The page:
Barnegat Light resident Gerry Aaron has owned a house near the beach for 50 years and often frequents Long Beach Township’s public beaches. But she has rarely seen the beaches in the township’s Loveladies section, which have few access points, as well as signs warning not to trespass to get to the beach.
“People claim they have private rights to the beach. I don’t think that’s true,” she said. “I don’t see any reason why someone can’t get on the beach.”
Others see it differently.
Ellis Levina Pennsylvania resident with a summer home in the township, is concerned too much of the Long Beach Island town’s character — particularly a proposal to add more parking, bathrooms and a snack bar at Bayview Park — could be changed for the sake of beach access.
“Leave it as natural as you can,” he said. “I don’t think anything should be changed to make for a parking lot.”
The opposing viewpoints will be aired Thursday as the state Department of Environmental Protection holds its fourth and final public hearing on the contentious issue of how much access the public should have to New Jersey’s beaches. The hearing is scheduled for 7 p.m. at the Long Beach Municipal Court Room.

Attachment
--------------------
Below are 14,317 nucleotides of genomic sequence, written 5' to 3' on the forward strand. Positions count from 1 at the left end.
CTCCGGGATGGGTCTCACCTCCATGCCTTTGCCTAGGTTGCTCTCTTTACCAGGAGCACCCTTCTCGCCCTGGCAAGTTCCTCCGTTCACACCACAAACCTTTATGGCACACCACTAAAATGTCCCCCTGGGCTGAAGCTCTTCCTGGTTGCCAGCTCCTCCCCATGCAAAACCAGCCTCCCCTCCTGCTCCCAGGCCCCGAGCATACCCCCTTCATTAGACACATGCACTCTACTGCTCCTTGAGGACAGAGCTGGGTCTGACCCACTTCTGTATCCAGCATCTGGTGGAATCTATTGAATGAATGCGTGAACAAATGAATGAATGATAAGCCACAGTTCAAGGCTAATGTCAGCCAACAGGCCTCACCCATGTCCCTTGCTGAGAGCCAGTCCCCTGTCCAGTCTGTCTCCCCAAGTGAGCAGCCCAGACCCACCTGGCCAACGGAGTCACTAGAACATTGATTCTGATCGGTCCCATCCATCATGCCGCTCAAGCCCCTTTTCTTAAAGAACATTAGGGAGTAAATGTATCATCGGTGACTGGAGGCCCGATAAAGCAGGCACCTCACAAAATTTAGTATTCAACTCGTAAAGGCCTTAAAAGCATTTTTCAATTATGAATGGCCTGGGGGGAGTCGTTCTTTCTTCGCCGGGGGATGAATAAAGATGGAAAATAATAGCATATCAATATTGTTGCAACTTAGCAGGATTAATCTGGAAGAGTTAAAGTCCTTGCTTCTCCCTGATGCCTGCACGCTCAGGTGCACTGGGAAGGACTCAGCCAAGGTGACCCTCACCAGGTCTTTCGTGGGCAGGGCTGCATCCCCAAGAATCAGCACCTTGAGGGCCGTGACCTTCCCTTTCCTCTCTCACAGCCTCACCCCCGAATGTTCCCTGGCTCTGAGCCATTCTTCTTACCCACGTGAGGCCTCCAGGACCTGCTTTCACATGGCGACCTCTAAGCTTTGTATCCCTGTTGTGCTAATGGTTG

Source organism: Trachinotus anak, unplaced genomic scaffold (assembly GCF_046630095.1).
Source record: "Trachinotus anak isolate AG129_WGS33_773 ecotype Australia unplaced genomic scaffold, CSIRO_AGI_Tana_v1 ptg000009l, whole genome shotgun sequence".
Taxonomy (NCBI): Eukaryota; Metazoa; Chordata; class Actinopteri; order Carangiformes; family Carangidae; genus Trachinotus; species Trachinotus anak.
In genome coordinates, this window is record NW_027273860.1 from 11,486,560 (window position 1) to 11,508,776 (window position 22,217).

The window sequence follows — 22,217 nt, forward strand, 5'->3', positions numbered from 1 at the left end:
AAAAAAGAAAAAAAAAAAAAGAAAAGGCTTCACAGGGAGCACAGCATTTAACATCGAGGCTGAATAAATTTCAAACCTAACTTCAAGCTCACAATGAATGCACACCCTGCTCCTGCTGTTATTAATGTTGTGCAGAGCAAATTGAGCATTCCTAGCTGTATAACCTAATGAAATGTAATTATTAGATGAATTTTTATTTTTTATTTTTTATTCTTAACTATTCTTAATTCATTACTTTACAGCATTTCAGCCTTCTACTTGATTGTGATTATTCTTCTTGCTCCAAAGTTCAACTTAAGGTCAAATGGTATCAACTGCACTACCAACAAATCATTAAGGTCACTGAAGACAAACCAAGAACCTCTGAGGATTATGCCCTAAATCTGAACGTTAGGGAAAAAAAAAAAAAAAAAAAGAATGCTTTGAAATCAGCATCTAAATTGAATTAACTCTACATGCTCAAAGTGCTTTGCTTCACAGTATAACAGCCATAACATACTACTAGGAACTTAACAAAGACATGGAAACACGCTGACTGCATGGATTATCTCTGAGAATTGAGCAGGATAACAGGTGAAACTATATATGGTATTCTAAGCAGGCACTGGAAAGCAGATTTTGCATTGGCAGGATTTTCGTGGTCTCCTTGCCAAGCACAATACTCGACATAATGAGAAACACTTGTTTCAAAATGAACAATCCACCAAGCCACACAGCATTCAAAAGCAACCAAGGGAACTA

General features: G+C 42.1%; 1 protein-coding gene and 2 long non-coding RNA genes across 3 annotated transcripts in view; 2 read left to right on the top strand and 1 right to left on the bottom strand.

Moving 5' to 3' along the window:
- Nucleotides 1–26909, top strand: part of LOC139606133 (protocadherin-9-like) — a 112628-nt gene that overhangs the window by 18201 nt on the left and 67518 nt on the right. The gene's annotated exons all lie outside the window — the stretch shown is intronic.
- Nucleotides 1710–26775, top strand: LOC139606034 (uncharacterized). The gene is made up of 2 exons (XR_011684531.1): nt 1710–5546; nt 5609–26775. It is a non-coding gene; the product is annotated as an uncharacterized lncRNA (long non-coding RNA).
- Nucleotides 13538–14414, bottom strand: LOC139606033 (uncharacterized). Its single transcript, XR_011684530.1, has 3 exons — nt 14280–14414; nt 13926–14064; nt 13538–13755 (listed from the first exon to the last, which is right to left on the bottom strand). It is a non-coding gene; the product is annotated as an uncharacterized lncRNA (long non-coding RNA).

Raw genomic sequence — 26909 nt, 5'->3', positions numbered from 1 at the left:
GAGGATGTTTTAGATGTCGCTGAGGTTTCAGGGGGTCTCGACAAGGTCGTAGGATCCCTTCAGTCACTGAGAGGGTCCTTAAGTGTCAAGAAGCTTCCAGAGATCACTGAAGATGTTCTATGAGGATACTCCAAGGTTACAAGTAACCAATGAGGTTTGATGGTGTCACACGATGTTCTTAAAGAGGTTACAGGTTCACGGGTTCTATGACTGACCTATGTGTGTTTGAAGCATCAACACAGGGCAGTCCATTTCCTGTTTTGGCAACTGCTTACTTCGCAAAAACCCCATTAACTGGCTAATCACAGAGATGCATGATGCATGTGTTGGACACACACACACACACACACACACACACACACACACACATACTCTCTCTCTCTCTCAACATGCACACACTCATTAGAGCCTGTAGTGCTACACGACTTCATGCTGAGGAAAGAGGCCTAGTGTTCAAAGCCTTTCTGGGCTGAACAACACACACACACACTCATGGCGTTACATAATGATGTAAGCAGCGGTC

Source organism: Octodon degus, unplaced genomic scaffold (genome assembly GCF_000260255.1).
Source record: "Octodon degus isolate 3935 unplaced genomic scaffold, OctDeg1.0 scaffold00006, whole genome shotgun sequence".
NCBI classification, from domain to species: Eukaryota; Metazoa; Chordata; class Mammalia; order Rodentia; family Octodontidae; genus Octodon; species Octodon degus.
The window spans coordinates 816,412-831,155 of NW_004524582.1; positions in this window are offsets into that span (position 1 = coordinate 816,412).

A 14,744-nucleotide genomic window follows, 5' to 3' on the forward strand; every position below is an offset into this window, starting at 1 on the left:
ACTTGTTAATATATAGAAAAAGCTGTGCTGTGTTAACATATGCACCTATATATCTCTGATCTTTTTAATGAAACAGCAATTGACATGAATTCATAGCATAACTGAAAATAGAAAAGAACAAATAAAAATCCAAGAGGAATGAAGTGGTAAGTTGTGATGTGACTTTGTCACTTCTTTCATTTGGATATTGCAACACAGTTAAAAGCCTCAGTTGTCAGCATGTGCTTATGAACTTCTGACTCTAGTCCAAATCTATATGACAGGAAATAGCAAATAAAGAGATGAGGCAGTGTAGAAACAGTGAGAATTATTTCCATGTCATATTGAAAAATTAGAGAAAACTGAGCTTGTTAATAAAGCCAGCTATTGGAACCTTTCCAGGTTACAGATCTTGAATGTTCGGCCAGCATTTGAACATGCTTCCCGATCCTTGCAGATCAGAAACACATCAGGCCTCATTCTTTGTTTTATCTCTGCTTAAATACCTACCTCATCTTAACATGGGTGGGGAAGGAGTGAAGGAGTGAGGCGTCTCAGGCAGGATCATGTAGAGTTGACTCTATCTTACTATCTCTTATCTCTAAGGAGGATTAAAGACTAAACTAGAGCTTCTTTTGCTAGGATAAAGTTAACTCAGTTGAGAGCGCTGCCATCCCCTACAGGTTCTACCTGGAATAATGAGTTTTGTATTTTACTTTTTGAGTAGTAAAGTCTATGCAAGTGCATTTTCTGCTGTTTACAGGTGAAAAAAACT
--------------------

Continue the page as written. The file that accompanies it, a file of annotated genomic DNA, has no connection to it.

The DEP has proposed rules to require towns statewide to submit a beach-access plan for oceans, bays and tidal rivers. Every town would determine what beach access should be for their areas, pending state approval of the plans. DEP officials say they want to work with municipalities to ensure as many people as possible can access beaches.
Towns that do not submit a plan would be given lower priority from the DEP to provide state money for beach replenishment, though the state Legislature has final say on which towns get the money. The department could also withhold open space preservation money through Green Acres from towns that do not file a plan.